Heartsease or Brother's Wife HTML version

Chapter III.2
St. Osyth's well is turned aside.--CRABBE
On the first convenient day, Lord Martindale sent Violet to call at Rickworth
Priory, a visit which she was the more desirous of making, as Emma's
correspondence, after languishing for awhile, had ceased, excepting that she
sent a fresh allegory of Miss Marstone's to Johnnie on each birthday; and the
Brandons having given up coming to London for the season, she scarcely knew
anything about them, excepting through Theodora, who reported that they retired
more and more from society, and that Miss Marstone was much with them.
Theodora would have accompanied Violet, but she was sure that her absence
would be a boon to Emma, whom she had of late tried in vain to draw out; and,
besides, one of the housemaids was ill, and Theodora, whom her Cousin Hugh
called the mother of the maids, wished not to be away at the doctor's visit. So
little Johnnie was his mother's only companion; but she was disappointed in her
hopes of introducing him to his godmother. To her surprise Lady Elizabeth was
alone, Emma was at Gothlands with her friend Miss Marstone.
'They were very kind in asking me,' said Lady Elizabeth, 'and so was Emma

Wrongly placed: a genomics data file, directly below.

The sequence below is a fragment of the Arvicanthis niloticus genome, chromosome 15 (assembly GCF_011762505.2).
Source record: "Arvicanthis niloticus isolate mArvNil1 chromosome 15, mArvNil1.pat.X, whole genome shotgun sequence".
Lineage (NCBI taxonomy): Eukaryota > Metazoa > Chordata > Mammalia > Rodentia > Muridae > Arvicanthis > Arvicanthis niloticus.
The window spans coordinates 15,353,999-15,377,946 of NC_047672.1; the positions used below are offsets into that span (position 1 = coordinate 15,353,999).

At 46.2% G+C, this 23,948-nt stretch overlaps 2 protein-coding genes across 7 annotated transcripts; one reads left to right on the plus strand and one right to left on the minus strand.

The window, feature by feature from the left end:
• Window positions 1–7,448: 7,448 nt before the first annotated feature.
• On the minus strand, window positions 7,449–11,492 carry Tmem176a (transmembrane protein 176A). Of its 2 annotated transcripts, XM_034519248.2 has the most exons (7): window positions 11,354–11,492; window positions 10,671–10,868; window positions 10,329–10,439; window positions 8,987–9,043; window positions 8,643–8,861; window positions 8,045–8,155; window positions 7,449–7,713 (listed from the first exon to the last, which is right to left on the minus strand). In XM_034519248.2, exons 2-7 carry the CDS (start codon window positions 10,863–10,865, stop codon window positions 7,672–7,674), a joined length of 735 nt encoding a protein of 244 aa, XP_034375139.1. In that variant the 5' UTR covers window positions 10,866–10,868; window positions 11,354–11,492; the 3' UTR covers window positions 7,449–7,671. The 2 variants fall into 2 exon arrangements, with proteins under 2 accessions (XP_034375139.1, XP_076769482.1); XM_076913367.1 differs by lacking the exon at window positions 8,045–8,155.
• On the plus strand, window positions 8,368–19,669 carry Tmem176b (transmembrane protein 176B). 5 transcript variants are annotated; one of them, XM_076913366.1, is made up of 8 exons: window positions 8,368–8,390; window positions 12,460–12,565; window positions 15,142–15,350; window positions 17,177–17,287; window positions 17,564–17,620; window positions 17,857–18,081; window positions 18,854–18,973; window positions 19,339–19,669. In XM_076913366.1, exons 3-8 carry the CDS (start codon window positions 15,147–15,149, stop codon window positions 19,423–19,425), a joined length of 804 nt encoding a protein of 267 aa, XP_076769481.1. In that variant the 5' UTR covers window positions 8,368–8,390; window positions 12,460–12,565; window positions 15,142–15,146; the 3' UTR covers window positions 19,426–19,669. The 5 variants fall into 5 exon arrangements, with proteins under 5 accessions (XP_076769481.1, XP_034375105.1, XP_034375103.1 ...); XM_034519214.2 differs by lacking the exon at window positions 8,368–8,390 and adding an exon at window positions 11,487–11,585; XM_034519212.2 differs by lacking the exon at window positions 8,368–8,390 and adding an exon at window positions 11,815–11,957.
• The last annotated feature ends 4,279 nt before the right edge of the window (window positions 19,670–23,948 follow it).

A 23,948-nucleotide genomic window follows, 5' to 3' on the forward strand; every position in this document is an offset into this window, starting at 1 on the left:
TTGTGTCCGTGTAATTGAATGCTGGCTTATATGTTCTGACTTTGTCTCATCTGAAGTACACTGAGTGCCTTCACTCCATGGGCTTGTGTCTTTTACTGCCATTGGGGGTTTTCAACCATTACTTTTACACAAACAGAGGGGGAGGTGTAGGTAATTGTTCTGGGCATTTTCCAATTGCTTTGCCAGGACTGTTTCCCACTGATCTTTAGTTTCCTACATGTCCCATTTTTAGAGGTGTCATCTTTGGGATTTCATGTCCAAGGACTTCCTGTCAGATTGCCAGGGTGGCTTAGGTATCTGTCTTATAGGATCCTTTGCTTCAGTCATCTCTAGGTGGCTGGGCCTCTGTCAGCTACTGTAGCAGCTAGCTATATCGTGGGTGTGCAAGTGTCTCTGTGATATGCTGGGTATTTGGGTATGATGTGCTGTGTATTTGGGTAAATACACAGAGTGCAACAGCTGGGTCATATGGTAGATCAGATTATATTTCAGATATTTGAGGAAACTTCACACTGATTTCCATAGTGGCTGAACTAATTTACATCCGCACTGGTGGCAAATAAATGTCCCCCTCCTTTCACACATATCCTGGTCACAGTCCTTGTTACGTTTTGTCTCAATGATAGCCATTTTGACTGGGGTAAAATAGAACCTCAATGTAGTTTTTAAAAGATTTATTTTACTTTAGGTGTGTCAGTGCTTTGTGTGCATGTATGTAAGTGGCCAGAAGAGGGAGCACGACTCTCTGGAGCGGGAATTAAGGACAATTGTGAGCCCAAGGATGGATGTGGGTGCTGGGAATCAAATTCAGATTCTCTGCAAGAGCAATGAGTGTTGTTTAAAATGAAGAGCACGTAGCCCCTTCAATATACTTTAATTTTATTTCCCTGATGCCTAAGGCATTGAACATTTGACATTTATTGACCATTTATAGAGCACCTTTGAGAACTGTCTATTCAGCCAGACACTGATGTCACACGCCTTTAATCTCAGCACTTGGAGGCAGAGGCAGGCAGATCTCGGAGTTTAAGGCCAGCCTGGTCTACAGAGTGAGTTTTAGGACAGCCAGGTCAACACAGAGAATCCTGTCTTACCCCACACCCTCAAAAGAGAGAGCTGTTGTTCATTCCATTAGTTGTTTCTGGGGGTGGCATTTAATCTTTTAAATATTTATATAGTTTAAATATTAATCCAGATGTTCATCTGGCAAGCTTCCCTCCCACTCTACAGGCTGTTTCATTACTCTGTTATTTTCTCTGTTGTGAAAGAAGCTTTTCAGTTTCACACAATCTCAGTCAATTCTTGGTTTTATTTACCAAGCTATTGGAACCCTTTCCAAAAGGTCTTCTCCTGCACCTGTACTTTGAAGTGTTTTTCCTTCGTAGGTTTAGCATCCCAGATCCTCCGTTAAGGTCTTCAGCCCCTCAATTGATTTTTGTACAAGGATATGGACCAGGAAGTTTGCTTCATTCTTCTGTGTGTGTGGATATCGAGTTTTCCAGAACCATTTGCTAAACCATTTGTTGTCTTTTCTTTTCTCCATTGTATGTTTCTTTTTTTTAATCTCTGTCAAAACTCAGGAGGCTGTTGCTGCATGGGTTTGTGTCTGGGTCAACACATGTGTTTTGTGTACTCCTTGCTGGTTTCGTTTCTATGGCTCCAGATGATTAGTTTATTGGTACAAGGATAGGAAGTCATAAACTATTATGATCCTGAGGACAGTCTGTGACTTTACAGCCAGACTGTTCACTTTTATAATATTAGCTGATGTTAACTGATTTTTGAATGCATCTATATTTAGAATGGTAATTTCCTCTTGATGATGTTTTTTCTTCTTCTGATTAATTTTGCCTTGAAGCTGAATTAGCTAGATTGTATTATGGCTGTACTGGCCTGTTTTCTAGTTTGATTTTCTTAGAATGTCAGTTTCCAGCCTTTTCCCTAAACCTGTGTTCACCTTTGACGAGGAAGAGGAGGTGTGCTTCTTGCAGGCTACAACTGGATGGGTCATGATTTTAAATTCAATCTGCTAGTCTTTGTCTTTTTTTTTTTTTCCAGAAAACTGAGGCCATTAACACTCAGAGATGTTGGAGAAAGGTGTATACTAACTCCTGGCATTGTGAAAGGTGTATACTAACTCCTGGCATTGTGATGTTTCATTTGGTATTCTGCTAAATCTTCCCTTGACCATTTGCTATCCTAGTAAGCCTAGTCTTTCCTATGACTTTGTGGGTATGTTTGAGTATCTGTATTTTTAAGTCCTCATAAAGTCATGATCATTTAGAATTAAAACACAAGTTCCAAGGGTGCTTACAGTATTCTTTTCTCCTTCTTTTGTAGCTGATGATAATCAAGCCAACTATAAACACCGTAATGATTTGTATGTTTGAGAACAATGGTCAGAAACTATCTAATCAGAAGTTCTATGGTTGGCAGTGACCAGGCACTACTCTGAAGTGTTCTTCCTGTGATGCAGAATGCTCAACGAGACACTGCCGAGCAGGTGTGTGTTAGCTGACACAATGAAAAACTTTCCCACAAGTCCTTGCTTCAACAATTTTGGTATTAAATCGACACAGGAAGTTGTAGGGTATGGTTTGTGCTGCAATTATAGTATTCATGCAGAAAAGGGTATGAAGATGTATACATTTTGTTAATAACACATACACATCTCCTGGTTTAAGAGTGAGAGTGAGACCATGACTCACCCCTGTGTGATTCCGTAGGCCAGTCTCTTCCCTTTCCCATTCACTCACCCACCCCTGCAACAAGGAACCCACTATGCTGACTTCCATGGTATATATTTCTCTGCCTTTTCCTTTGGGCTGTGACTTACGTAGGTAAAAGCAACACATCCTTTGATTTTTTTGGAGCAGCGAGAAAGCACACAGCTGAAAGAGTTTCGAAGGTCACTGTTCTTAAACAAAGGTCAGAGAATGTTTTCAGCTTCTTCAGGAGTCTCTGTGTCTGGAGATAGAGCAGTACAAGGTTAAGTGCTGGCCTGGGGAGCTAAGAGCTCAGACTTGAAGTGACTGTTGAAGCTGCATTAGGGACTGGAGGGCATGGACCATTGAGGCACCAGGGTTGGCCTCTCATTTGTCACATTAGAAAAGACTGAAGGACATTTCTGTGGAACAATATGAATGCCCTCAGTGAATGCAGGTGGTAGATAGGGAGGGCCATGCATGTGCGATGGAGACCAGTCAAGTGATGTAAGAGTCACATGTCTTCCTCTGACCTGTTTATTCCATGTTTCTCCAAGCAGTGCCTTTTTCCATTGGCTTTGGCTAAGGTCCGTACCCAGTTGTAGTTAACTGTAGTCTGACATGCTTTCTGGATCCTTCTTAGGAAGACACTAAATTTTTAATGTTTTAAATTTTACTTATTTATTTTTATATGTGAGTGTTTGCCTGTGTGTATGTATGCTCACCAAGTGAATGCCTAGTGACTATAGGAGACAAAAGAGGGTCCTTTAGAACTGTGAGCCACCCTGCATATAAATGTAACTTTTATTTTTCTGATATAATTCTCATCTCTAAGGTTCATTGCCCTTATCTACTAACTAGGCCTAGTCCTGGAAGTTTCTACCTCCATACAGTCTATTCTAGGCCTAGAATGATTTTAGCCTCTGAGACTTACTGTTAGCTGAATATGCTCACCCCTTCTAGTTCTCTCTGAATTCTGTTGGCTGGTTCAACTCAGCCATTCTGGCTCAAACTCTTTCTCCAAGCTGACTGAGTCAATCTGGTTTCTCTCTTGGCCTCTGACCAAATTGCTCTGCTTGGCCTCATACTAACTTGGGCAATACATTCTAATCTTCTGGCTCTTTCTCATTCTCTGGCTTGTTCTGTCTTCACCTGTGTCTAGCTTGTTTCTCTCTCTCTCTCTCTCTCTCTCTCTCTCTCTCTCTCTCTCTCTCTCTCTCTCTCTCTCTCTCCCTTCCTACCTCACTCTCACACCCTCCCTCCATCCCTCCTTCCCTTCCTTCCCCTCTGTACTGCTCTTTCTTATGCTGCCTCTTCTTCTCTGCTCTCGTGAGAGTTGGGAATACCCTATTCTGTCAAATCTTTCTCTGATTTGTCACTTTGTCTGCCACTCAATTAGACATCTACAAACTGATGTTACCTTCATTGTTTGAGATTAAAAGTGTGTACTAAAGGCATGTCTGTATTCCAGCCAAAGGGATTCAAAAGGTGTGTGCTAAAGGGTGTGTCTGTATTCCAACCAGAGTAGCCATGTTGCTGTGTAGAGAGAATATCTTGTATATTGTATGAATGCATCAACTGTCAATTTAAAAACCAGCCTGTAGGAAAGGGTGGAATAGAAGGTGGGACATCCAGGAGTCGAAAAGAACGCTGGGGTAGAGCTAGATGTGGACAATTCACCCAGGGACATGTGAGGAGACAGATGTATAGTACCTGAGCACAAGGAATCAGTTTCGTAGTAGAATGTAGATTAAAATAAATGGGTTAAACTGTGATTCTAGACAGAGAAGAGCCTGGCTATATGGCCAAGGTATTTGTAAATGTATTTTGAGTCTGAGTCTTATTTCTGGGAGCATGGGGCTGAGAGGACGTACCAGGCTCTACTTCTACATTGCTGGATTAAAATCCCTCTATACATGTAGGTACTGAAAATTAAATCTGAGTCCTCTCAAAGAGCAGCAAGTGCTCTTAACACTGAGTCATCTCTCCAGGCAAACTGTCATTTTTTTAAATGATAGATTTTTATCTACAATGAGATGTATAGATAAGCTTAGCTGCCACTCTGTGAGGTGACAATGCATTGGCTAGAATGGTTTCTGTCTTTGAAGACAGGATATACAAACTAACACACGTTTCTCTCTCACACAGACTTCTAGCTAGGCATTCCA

about leaving me; but I do not wish to be a drag upon her.'
'Oh! how can you say so?' exclaimed Violet.
'It did not suit,' said Lady Elizabeth. 'The uncle, old Mr. Randal, is an old-
fashioned, sporting squire, and the other Miss Marstones are gay ladies. I felt
myself out of my element when I was there before; but now I almost wish I was
with her.'
'You must miss her very much, indeed.'
'It is what we must all come to, my dear,' said Lady Elizabeth, looking at the
young mother, with her boy leaning against her knee, deep in a book of
illustrations. 'You have a good many years to look forward to with your little flock;
but, one way or other, they will go forth from us.'
Lady Elizabeth thought Johnnie too much absorbed to hear; but Violet found his
hand lightly squeezing hers.
'I thought you at least had kept your daughter,' she said.
'Emma will be five-and-twenty in the autumn.'
'But, oh! Lady Elizabeth, I thought--'
'I cannot tell, my dear. I hope Emma's arrangements may be such that we may
go on together as before.'
'How do you mean?' exclaimed Violet, confounded.
'Her judgment is sound,' continued Lady Elizabeth, 'if she will only use it; and
when it comes to the point, Miss Marstone's may be the same.'
'Is she gone to Gothlands to settle her plans?'
'Yes; I could not well have gone with her, for we have four little orphan girls in the
house, whom I could not well leave to the servants. That is quite as I wish, if the
rest could be added without Theresa Marstone making this her home, and
introducing all the plans they talk of.'
'She could not introduce anything to make you uncomfortable!'